Agricultural ecosystems are driven by the need to increase yield margins, due to the increased food demands. Some practices are not sustainable as they disrupt the biodiversity in the soil which performs an assembly of ecosystem functions that sustain productivity and soil resilience. Conservation agriculture has been centralised as the most sustainable and biodiversity conserving agriculture, functioning under the principles of reduced intensification of inputs such as chemical fertilisers, pesticides and tillage. In South Africa knowledge regarding the influence of conservation agriculture on faunal biodiversity remains limited. In this study, we focus on soil macrofauna and mesofauna community groups, we establish knowledge on their response to different intensities of agricultural management, understanding such responses is important for sustainability planning and conservation of ecosystem services. Data was collected from four different land-use types; these included conventional, integrated, conservation and, natural ecosystems. Each land-use was replicated ten times, totalling 40 spatially heterogeneous sites. Sampling occurred across two seasons following the methodology of the Tropical Soil Biology and Fertility. Generalized Linear Models were used to examine differences between the management practices in terms of species richness, abundance, and functional guilds. Non-parametric species estimators Chao 2 and Jacknife 2 were also calculated.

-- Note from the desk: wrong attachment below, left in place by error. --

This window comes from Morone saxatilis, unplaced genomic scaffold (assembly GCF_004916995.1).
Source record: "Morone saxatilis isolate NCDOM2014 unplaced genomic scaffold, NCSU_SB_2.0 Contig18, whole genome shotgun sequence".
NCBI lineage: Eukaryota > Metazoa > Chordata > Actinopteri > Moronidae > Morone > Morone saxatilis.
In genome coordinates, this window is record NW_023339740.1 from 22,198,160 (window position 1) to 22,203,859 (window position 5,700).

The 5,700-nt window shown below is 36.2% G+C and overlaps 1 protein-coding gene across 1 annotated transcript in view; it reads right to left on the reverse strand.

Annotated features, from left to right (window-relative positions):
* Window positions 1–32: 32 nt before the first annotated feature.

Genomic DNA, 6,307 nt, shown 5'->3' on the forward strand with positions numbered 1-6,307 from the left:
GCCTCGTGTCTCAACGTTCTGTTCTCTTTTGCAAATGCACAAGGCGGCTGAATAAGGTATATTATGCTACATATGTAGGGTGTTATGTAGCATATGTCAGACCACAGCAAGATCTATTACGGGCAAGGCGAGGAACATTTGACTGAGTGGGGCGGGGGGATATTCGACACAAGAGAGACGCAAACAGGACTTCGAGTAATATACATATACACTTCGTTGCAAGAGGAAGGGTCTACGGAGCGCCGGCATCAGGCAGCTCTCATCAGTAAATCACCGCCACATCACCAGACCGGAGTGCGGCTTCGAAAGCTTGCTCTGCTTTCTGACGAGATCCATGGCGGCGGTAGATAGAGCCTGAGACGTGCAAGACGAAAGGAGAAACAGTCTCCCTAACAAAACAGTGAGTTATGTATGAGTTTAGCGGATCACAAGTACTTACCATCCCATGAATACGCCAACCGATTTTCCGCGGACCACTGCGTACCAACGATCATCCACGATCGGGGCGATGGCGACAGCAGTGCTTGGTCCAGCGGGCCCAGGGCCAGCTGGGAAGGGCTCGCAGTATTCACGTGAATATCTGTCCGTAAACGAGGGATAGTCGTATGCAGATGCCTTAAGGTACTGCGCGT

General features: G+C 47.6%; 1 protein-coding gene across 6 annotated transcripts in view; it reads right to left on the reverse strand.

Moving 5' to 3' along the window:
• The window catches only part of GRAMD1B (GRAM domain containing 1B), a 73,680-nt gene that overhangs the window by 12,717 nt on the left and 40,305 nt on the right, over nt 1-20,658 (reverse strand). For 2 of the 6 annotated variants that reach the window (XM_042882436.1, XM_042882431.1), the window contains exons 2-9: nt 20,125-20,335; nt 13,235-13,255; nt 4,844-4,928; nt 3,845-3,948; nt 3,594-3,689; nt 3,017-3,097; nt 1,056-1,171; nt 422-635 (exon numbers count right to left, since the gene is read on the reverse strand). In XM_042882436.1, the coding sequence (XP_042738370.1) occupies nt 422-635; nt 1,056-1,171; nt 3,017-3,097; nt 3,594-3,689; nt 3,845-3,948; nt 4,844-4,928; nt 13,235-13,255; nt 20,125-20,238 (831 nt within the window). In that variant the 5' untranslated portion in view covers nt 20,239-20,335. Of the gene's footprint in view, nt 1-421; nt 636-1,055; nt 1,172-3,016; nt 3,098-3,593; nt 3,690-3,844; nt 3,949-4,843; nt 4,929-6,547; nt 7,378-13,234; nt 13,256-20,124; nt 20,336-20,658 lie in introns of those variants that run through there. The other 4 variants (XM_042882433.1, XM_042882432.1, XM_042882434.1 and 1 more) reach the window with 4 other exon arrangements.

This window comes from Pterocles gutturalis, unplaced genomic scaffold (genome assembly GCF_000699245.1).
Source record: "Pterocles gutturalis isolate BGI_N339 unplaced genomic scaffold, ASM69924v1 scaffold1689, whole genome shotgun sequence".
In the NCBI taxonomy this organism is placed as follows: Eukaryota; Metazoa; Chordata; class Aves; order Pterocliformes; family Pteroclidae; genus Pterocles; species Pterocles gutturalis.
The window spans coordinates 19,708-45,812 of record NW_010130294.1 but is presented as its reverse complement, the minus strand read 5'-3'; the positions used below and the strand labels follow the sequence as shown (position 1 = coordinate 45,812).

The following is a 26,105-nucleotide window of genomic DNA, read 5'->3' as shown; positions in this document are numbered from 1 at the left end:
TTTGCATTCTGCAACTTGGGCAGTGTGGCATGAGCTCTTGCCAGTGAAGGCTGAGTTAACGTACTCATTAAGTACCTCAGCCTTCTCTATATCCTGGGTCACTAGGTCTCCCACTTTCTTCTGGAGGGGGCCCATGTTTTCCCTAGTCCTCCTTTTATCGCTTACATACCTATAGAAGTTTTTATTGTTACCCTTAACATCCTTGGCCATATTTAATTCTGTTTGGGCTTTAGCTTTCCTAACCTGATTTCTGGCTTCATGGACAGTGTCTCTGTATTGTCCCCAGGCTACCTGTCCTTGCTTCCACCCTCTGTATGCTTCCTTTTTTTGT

From the recorded results, soil macro-and mesofauna displayed sensitivity towards conventional management compared to other land-uses. With regards to species groups, beetles, spiders, and earthworms contributed the most abundance and richness. The dark pigmented earthworms, in particular, were found in relatively large numbers within integrated systems and absent in the conventional systems; these are epigeic and anecic species known to be deep burrowers and litter feeders thereby contributing to organic matter decomposition and soil structure formation. The low record of soil fauna species diversity within conventional management can be attributed to unfavourable environmental conditions. Soil macro-and mesofauna are known to be sensitive to habitat fragmentations, therefore, periodic soil destruction during tillage reduces their diversity and functions, which subsequently leads to the loss of resilience and ecosystem service provision. The study highlights that no-till plantings coupled with diversified crop rotations and cover crop mixtures under conservation and integrated agricultural management stimulates soil macro-and mesofauna diversity and supports the establishment of functional groups, which are crucial for pest control, nutrient cycling, and decomposition.